3. Add your audience segments.

  4. Add or build the content/experience that each audience segment will see.

  5. Select or build your success KPIs.

  6. QA your targeting.

  7. Launch your campaign!

Phase 6: Learn and calibrate

I firmly believe that personalization is far more powerful and ALWAYS more effective than generic content. That being said, it needs to align with context to hit the mark and succeed. That’s not always guaranteed.

For example, let’s say I run personalization campaigns for Partycity.com, and I know that last month you bought some clown shoes on my website (right before Halloween). Because of this, I know that you map to an attribute called clown-shoe-buyer, and I put you in an audience segment called Clowns.

Through our expensive and extensive research, we know that Clowns tend to buy other clown-things. Therefore, I put you in a personalization campaign where you start to see promotions for balloon animals, squirting flowers and tricycles on the homepage.

This would be a big mistake, right? The logic is sound, for the most part, but I missed the mark because my assumptions were incorrect. I assumed that you are a clown and that you will want to buy more clowns things. However, you were just buying a Halloween costume and would never be interested in a squirting flower (or would you?). This is a silly example, but things like this happen all the time.

You must test your assumptions by always running an A/B test against your personalization rules. In fact, given all the work that is required, you better be testing against whatever was there before in order to determine if all your hard work is worth it. Otherwise why do it at all?

The first time you test

The very first time you test against your personalization assumptions, all you need to do is serve a small portion of each audience segment non-targeted content. Basically, this small portion of every audience segment will see the exact same content. This will allow you to measure the difference in your KPIs for targeted vs. non-targeted audience segments.

You may learn that your personalized content experience has no impact. If this is the case, then one or more of your assumptions are wrong.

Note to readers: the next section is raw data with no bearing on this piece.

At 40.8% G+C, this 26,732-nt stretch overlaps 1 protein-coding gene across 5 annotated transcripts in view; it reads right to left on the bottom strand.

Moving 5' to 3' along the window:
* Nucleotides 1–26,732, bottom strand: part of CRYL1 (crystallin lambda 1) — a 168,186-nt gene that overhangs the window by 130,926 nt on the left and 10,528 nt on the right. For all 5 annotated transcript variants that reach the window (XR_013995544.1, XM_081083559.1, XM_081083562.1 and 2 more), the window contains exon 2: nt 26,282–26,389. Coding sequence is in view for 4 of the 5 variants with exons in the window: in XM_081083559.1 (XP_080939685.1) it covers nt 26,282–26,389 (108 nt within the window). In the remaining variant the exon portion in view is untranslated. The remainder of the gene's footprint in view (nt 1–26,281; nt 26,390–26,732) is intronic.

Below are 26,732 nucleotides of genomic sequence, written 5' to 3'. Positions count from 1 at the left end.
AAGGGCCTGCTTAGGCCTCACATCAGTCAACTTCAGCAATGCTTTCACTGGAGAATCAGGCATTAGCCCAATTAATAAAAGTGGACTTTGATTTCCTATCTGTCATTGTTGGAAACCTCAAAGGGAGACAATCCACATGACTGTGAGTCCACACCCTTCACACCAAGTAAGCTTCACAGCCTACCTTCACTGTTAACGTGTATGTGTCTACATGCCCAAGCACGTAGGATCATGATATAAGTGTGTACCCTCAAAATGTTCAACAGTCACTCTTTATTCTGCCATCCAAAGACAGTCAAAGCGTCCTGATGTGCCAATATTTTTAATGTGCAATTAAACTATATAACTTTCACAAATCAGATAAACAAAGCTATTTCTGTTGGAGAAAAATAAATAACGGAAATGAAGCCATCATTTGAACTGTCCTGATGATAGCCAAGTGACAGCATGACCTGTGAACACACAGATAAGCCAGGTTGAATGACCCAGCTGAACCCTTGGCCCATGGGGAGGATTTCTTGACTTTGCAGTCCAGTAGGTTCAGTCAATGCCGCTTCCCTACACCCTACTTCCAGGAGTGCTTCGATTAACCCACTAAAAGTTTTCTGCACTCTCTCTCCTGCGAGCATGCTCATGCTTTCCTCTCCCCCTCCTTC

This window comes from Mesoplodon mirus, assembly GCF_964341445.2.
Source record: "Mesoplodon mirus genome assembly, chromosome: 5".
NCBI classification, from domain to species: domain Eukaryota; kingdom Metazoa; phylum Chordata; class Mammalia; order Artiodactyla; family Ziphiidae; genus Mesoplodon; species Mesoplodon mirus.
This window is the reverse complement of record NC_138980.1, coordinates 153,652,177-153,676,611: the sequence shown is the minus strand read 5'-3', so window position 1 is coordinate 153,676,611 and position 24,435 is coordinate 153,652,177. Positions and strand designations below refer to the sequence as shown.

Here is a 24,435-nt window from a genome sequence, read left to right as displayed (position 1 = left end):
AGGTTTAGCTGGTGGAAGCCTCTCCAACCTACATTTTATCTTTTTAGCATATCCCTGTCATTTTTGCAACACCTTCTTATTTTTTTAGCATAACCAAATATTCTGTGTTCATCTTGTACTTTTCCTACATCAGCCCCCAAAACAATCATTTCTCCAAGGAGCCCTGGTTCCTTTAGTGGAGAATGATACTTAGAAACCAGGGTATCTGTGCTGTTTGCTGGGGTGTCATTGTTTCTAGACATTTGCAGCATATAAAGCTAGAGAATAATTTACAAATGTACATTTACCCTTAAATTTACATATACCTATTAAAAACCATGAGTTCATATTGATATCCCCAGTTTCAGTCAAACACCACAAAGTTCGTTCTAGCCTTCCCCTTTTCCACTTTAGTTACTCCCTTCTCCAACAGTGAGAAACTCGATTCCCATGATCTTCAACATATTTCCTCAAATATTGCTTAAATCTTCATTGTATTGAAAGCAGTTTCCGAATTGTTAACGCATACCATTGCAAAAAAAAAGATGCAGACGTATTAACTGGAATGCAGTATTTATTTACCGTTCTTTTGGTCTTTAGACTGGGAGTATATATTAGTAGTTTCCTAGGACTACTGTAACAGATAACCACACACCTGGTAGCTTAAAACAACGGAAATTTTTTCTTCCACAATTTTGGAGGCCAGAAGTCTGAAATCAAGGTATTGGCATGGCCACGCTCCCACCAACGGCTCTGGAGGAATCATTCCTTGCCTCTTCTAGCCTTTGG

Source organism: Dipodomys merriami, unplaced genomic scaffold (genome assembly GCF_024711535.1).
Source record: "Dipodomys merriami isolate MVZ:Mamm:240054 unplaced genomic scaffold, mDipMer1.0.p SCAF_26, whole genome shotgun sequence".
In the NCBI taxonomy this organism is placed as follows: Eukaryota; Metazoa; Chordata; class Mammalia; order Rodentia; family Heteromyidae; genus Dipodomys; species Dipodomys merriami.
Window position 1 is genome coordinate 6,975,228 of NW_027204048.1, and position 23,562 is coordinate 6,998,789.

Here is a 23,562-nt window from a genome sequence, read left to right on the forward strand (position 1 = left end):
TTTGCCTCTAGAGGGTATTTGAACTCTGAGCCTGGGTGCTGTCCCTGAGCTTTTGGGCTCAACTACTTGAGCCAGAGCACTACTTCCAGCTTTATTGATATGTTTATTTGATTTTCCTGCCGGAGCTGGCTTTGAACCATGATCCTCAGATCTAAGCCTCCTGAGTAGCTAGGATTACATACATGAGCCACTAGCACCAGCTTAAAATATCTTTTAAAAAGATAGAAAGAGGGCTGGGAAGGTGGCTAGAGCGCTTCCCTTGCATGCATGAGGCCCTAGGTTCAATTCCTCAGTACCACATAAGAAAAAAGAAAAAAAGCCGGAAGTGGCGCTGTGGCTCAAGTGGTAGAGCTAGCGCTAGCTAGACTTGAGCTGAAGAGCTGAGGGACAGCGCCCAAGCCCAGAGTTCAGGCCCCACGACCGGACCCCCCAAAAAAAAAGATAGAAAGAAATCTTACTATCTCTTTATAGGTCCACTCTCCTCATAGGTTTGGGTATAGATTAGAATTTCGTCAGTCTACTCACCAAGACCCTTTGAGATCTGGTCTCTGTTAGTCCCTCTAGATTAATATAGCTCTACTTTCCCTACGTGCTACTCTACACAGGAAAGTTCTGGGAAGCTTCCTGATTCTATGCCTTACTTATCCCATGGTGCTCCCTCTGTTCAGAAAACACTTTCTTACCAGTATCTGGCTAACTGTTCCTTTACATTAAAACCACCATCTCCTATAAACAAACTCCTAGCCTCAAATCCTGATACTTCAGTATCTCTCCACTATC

Maybe buying clown shoes isn’t a good indicator that you’re a clown. Maybe clowns don’t really like balloon animals, squirting flowers and tricycles and this assumption is generated by false representation of clowns in shows and movies.

Maybe you shouldn’t have a Clown segment.

Whatever it is, go back and calibrate. Then test again. The more you test and calibrate the easier it gets and the smarter/wiser you’ll become about the whole process. You’ll hit the mark eventually!

Every test thereafter

Once you find a winning personalized digital experience, you can continue to calibrate your assumptions and content by testing against the previous assumptions or content.

In this scenario there is no generic content. You are testing one set of personalization assumptions against a different set of personalization assumptions.

Map it out

You can keep track of the effectiveness of your personalization efforts a number of ways. A popular way to understand the high-level impact is to create an analytics dashboard that breaks down performance by audience segment.

One major drawback of analytics dashboards is that they sometimes don’t provide the granularity needed to analyze deeply. When you are looking for high value insights you need to be able to analyze results on a granular level.

A way to measure the impact of your personalization is to create a copy of your completed Personalization Map and change it a bit include KPIs for each audience segment by the content they saw.

Here’s what it looks like for our fictional Partycity.com example:


Personalization can seem challenging, but when you set up a process and tackle each phase individually, it’s really not that complex. The key is having the discipline to create that process, stick to it, and have clear documents and deliverables at each phase.

Here’s a quick review of a Digital Personalization Process:

Document everything in Google Sheets doc called a Personalization Map

We measure and report the impact on key KPIs to understand the value of personalization

Also, I promised I’d help you get started. So here is a link to my Personalization Map template. And here is a link to our Personalization Results Template.

Good luck!